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Combustion chambers design

Combustion chambers

Combustion chamber design, which includes the shape of the cylinder head, the shape of the top of the piston and the air flow through the inlet ports, is one of the most important factors in efficient operation of the diesel engine. Because of the very short space of time available in a diesel engine in which the fuel and air can mix, various methods have been devised in an attempt to give improved mixing and combustion.




Combustion chambers can be of several designs but all are concerned in creating turbulence to the air during the compression stroke. In the diesel engine, the fuel is in the form of fine particles sprayed into the cylinder after the air has been compressed. To secure complete combustion, each particle of fuel must be surrounded by sufficient air. The mixing of the air and fuel is greatly assisted by the combustion chamber air turbulence.

Some engines have helical inlet ports to provide additional swirl.

Generally, combustion systems can be classified as direct and indirect injection types.


·      Direct injection.

·      Indirect injection, the two most common types being:

·      Turbulence chamber and

·      Pre-combustion chamber.


The larger, slow speed engines and medium speed engines do not have the same difficulty in achieving good combustion as small high speed engines.

Direct injection


Direct injection combustion chamber

With direct injection, the fuel is injected directly into the combustion chamber which is usually formed by a cavity in the piston crown. 

This cavity is carefully shaped to promote air swirl and the direction of the injector nozzle ensures that rapid mixing of the fuel and air assists complete combustion.

Advantages - It is claimed that direct injection gives higher thermal efficiency with lower fuel consumption. This is bought about by the fact that no heat is lost or power wasted in pumping air through a restricted opening into the separate chamber or in discharging the gases from the chamber. This gives easier starting and generally this type of engine does not require a starting aid device, such as glow plugs.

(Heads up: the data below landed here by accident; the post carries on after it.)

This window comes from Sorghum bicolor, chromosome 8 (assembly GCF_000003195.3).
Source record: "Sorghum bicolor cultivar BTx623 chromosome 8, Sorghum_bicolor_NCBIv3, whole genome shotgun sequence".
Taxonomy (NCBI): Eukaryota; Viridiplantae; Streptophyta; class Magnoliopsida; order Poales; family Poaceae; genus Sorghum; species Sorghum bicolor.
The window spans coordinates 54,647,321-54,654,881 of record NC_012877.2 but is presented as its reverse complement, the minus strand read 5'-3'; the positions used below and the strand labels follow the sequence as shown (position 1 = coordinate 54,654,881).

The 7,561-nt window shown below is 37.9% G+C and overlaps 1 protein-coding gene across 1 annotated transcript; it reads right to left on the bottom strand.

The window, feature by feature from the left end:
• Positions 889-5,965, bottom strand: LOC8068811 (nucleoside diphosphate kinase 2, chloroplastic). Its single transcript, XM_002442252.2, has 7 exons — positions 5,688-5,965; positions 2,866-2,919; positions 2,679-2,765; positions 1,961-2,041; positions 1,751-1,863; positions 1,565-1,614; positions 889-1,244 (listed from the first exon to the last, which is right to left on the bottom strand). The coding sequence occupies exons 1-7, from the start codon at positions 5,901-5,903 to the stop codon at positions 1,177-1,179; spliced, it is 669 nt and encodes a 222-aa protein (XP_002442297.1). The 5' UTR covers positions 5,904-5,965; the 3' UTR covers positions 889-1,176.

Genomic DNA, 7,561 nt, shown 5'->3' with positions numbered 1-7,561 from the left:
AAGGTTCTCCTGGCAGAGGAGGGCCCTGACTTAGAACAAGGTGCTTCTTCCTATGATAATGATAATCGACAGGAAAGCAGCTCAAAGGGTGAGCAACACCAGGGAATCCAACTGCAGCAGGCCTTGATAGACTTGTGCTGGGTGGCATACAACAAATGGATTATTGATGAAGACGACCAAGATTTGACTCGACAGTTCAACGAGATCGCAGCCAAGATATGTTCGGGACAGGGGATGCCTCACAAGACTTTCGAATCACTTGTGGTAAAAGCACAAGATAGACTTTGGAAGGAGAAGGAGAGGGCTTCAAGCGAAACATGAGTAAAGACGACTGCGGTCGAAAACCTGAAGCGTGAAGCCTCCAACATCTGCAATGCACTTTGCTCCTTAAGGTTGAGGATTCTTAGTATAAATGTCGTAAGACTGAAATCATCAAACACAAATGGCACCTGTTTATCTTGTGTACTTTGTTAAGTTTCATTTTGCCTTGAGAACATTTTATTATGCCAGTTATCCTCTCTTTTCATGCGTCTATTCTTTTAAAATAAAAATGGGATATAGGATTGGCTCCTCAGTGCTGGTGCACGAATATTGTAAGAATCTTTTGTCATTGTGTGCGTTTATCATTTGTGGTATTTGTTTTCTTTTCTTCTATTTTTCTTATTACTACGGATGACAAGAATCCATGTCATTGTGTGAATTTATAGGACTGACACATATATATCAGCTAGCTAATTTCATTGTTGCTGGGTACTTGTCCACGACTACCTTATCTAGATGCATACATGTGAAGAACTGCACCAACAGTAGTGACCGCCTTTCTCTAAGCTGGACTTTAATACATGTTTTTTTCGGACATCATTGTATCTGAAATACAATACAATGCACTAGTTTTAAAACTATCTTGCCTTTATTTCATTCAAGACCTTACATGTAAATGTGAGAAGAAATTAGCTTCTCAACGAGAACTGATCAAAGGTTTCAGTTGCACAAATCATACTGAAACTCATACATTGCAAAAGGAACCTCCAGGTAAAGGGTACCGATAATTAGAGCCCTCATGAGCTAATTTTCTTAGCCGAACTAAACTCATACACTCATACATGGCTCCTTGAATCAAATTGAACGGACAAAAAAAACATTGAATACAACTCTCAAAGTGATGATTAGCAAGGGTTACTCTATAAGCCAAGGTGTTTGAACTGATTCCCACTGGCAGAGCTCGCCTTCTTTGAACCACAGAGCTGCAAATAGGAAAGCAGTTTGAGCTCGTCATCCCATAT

Disadvantages - This kind of injection is prone to "diesel knock".

Indirect injection


Pre-combustion piston

The indirect injection or separate chamber system is where a separate small chamber is connected to the main chamber by a narrow passage or orifice.

The pre-combustion chamber and the turbulence chamber (also called a compression swirl chamber) work on the same principle. The main physical difference is the location and size of the connecting passage.

Swirl Chamber


With pre-combustion chambers only about 30% of the combustion air is forced into the chamber, fuel is injected and primary burning takes place in the chamber. This prevents too sudden a rise in pressure which can contribute to the so called 'diesel knock'. The burning mixture of fuel and air is vigorously expelled through the connecting passage into the main combustion chamber or cylinder where an excess of air permits combustion to be completed.

Advantages - lower injection pressures can be used, resulting in less wear of injector nozzles; simpler design of nozzle equipment, which are easier to maintain, and smoother idling of the engine.

Engine manufacturers may in some instances use either design in their range, depending on operating requirements.

Disadvantages - not as efficient as direct injection. It can also be prone to pre-combustion burn-out.


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